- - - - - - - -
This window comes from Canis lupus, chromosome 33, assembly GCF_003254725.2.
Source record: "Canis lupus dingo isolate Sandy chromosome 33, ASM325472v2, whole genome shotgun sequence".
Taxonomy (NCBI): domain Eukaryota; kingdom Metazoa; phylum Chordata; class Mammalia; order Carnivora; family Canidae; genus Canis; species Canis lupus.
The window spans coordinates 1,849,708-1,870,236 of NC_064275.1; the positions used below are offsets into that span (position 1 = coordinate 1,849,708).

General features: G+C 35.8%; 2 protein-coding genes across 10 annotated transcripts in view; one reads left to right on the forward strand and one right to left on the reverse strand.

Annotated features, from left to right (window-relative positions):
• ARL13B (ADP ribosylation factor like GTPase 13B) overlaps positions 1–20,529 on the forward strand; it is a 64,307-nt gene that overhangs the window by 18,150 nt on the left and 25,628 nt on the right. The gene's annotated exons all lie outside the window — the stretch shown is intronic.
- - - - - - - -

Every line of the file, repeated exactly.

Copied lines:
This window comes from Canis lupus, chromosome 33, assembly GCF_003254725.2.
Source record: "Canis lupus dingo isolate Sandy chromosome 33, ASM325472v2, whole genome shotgun sequence".
Taxonomy (NCBI): domain Eukaryota; kingdom Metazoa; phylum Chordata; class Mammalia; order Carnivora; family Canidae; genus Canis; species Canis lupus.
The window spans coordinates 1,849,708-1,870,236 of NC_064275.1; the positions used below are offsets into that span (position 1 = coordinate 1,849,708).

General features: G+C 35.8%; 2 protein-coding genes across 10 annotated transcripts in view; one reads left to right on the forward strand and one right to left on the reverse strand.

Annotated features, from left to right (window-relative positions):
• ARL13B (ADP ribosylation factor like GTPase 13B) overlaps positions 1–20,529 on the forward strand; it is a 64,307-nt gene that overhangs the window by 18,150 nt on the left and 25,628 nt on the right. The gene's annotated exons all lie outside the window — the stretch shown is intronic.